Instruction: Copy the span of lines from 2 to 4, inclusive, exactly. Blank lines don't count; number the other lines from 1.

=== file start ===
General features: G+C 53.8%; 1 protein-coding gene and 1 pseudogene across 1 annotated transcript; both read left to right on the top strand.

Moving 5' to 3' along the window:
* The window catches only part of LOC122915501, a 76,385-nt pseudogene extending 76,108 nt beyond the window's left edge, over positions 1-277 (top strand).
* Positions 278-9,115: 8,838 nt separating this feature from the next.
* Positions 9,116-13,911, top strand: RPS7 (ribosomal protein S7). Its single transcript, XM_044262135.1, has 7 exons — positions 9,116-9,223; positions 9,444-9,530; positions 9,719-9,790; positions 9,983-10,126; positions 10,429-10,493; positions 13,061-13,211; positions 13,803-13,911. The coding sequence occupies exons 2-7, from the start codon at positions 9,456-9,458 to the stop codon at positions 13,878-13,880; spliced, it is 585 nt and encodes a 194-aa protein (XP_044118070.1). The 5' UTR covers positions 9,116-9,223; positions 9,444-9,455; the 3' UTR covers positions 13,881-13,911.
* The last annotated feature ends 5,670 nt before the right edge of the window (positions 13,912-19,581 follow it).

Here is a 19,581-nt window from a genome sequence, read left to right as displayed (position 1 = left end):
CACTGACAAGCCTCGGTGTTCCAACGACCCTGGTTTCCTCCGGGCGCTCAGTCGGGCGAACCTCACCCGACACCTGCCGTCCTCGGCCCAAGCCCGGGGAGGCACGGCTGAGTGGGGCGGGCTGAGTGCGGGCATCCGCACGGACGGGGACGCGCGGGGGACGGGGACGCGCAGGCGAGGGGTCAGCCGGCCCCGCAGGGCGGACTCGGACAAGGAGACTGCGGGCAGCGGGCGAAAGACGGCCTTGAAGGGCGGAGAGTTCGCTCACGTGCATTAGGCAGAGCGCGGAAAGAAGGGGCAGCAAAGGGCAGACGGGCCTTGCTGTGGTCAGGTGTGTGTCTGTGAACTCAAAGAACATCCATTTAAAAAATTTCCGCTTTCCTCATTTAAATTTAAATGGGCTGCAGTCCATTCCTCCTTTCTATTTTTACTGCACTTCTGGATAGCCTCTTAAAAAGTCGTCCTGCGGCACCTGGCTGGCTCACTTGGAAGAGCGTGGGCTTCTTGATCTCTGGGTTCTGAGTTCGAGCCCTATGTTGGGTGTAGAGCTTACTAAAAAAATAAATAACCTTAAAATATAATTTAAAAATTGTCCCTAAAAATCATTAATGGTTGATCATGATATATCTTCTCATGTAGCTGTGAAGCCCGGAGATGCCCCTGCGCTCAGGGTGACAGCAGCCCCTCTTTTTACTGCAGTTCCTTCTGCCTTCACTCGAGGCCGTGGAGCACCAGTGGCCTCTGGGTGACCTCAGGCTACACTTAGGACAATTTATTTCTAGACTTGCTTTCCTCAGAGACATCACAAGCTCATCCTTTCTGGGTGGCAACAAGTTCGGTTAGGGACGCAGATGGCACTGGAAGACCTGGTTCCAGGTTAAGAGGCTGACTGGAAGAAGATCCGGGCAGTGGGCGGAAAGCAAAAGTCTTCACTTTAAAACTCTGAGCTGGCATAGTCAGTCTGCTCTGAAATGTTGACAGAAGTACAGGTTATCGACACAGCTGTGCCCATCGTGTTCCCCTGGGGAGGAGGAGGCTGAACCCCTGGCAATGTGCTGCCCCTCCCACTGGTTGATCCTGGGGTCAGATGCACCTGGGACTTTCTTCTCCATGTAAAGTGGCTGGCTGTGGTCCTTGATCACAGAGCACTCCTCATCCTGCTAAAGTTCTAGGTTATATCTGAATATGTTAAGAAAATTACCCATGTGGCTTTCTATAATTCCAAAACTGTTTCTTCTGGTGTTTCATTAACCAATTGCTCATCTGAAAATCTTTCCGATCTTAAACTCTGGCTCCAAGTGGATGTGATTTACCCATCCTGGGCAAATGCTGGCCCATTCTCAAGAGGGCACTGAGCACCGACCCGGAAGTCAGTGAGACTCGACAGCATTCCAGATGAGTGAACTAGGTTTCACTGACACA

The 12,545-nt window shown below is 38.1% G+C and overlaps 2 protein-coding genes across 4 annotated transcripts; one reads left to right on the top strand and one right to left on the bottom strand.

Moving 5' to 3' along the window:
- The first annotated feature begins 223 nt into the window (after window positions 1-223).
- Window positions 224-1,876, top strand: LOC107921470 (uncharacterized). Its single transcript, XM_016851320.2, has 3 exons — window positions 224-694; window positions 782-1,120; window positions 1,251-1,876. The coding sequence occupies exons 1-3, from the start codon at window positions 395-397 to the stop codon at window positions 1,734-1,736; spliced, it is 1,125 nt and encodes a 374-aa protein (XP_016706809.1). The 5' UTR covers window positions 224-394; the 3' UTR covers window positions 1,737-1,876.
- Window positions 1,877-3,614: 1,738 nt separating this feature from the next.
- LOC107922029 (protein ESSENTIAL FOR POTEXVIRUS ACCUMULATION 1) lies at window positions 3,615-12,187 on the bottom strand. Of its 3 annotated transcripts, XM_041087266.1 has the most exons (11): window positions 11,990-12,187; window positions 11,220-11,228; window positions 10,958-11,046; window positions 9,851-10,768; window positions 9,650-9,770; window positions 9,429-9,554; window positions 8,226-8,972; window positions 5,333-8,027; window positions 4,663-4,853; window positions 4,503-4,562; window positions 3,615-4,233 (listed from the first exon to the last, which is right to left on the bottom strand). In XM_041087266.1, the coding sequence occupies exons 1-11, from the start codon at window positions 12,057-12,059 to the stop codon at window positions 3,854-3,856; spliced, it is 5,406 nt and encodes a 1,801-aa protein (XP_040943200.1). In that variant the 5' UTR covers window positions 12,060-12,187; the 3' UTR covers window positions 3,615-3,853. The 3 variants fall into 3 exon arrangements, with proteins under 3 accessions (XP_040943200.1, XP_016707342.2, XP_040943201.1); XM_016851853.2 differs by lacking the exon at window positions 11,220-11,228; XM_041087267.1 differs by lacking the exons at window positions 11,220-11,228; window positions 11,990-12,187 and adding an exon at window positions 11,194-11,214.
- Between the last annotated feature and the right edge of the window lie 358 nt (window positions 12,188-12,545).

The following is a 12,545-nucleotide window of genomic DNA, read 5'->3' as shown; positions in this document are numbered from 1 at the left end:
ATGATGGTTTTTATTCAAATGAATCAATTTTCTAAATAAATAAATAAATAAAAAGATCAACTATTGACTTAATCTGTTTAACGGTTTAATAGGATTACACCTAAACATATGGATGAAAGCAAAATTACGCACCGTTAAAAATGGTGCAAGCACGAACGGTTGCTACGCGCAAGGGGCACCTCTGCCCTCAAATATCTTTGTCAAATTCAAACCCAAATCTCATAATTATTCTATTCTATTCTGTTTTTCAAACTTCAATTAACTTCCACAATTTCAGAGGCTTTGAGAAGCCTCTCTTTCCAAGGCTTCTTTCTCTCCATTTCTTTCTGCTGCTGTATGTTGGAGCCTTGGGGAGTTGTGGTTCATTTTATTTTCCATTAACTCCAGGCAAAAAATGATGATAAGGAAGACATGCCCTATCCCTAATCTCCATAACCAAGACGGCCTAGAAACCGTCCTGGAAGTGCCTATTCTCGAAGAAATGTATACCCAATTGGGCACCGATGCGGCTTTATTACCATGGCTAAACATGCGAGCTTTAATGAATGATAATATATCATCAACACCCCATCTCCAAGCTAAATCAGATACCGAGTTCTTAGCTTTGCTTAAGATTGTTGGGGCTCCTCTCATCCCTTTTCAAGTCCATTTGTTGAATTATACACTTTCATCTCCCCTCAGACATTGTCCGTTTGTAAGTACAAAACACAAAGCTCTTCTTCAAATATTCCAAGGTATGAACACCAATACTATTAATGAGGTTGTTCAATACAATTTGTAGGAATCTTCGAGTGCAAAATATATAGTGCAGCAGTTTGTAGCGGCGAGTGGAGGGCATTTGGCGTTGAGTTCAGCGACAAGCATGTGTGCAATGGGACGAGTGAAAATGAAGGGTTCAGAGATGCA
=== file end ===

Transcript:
Moving 5' to 3' along the window:
* The window catches only part of LOC122915501, a 76,385-nt pseudogene extending 76,108 nt beyond the window's left edge, over positions 1-277 (top strand).
* Positions 278-9,115: 8,838 nt separating this feature from the next.